This is one of my kids’ favorite phrases – if I ask them to do something more than once, or if I use a stern voice or if I start to get a bit frustrated because I think they aren’t listening to me, they respond with “Calm down, MOM!” Of course, when someone tells me to calm down, it has the opposite effect on me. “What do you mean CALM DOWN??? I AM CALM!!!!”
In fact, I always chuckle when they say this to me. I know that I AM actually calm and I am not acting in a mad or unreasonable manner. In fact, I stay conscious about my approach so even when my kids work at pushing the buttons, I deliberately keep calm and don’t lose control. I won’t say I am always calm in life, but when it comes to my kids I have learned this skill and stay focused on it.
But the process of our interaction interests me a lot. Certain phrases we say to people are obvious ones to generate ire and negative responses. Most of us don’t like to be scolded or told what we’re doing isn’t appropriate. And many of us respond negatively when someone else seems “holier than thou” towards us – as if they would not lose their cool in a similar situation or as if they wouldn’t react the same way we have toward something. I may be upset about something that is going on, but once you point out how differently you would have acted and imply that I am not responding well, now I am really upset!
If we are honest, we’ll see how often we do make a statement or comment toward another person when we know it will make them upset. I have noticed myself doing this in the past when I felt insecure toward someone, or felt the person needed to be brought down a peg. It was long before I did this work about understanding other people and became more aware (as the Interested Observer) of what I was doing to others. Even though I might not have consciously thought I was bringing someone down, when I look back now at the comments and the behavior, I realize that’s what it was about.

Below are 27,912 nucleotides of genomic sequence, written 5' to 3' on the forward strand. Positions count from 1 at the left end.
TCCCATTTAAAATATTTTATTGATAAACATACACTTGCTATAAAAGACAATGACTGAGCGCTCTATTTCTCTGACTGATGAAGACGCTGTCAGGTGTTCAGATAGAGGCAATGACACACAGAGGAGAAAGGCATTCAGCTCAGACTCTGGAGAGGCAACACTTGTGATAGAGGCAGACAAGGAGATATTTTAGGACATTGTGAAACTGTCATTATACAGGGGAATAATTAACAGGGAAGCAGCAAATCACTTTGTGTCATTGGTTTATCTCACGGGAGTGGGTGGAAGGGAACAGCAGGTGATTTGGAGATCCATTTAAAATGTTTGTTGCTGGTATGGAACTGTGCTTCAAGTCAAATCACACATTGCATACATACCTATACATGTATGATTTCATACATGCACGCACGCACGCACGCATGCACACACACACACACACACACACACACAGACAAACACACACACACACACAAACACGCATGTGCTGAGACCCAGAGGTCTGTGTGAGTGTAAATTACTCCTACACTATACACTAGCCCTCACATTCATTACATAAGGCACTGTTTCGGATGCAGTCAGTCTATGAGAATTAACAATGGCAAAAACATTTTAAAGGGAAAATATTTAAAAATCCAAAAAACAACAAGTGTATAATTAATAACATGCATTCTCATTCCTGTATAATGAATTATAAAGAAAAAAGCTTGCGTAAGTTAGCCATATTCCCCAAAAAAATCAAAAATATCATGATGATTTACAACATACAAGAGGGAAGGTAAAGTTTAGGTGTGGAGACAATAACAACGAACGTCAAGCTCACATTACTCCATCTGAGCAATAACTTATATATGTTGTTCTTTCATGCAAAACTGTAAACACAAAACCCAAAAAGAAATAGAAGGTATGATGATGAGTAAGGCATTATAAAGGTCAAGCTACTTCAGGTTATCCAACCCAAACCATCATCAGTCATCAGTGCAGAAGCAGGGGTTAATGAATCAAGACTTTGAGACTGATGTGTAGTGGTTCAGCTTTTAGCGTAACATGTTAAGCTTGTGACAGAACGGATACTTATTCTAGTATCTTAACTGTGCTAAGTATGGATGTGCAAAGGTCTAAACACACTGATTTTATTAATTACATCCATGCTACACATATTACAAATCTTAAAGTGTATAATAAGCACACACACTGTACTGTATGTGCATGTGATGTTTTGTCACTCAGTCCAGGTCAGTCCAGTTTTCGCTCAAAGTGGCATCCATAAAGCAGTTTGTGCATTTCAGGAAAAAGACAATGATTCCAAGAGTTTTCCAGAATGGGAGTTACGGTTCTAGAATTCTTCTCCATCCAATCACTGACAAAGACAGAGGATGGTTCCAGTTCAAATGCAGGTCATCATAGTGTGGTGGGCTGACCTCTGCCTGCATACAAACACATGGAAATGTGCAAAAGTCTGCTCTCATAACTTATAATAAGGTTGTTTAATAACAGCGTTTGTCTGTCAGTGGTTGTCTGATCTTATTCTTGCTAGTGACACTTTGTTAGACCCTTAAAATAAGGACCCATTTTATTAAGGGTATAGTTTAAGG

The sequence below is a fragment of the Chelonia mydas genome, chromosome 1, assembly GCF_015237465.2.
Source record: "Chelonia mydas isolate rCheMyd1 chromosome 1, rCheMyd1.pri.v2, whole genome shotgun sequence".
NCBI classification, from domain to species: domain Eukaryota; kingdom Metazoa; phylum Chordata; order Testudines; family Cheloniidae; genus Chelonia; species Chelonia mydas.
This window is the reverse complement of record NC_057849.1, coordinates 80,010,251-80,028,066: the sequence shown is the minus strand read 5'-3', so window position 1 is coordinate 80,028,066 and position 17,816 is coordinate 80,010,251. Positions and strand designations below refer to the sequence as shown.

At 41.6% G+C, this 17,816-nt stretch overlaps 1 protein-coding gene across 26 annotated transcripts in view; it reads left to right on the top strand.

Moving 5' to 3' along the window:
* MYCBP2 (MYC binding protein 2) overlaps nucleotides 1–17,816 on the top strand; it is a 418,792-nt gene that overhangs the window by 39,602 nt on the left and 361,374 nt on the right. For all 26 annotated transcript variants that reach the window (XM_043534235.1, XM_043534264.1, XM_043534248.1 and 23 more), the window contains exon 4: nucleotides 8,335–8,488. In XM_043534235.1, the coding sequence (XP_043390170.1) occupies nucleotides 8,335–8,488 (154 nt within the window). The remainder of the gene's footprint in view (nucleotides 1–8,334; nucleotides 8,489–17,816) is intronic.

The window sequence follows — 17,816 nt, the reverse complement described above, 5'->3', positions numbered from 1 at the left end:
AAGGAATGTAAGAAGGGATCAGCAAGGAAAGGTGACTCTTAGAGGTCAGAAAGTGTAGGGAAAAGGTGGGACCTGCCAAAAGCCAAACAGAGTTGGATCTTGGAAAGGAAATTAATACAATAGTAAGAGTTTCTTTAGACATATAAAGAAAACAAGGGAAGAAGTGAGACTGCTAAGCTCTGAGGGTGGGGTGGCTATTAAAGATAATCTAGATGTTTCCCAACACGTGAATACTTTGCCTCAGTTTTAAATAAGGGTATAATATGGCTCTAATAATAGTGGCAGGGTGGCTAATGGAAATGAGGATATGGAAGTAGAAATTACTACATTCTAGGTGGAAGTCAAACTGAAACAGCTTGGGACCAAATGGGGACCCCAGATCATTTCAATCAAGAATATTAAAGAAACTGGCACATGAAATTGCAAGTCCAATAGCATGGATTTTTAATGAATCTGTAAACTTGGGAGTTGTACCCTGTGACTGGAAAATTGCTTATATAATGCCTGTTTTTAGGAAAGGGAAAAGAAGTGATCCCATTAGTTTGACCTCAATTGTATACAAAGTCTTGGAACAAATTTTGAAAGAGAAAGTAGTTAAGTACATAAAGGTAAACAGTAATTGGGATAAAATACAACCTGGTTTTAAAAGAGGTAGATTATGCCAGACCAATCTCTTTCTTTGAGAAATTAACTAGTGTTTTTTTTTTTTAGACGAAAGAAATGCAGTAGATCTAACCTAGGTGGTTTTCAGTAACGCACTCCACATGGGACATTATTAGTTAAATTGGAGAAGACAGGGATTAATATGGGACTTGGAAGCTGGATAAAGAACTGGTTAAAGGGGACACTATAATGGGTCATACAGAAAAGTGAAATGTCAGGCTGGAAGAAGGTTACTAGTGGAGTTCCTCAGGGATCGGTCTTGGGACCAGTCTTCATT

The other reason we may do this is to deflect attention from ourselves and put it on the other person. Do my kids really want me to calm down, or do they just want me distracted so they don’t actually have to do whatever it is I have asked them to do? Are they worried about my blood pressure, or do they want me to just focus on something else? Instead of responding to someone by saying, “I don’t want to deal with you right now,” we’ll find a way to deflect the conversation and turn it to something else.
Sometimes we throw out a hurtful or negative comment because we feel the other person deserves it. Maybe they verbally hit us with something that we found upsetting, so we wait until we have our chance and then we throw it back at them. We know what we’re saying isn’t very nice, or isn’t very fruitful, but we want a chance to stab back when we can.
If we think about relationships and wanting to nurture them, and improve them, we have to recognize that hurtful comments – in whatever form we offer them – can only serve to tear down a relationship. If someone says “calm down” or “chill out” or “what’s your problem?” to you, you aren’t going to feel as if you want to offer that person a hug in that moment! You will feel yourself emotionally detaching from the person and putting distance between you. Nothing good comes from these kinds of comments; they only serve to drive in a wedge and make someone else feel badly.
When we go into our Interested Observer mode, we can see ourselves saying things and watching the other person’s reactions. If you can’t catch yourself before you say it, there is nothing wrong with saying “I’m sorry – I didn’t need to respond that way.” For those readers who have a true interest in building stronger relationships and forming bonds of trust and respect, pay attention this week to where you throw out a negative comment to someone without thinking about it first.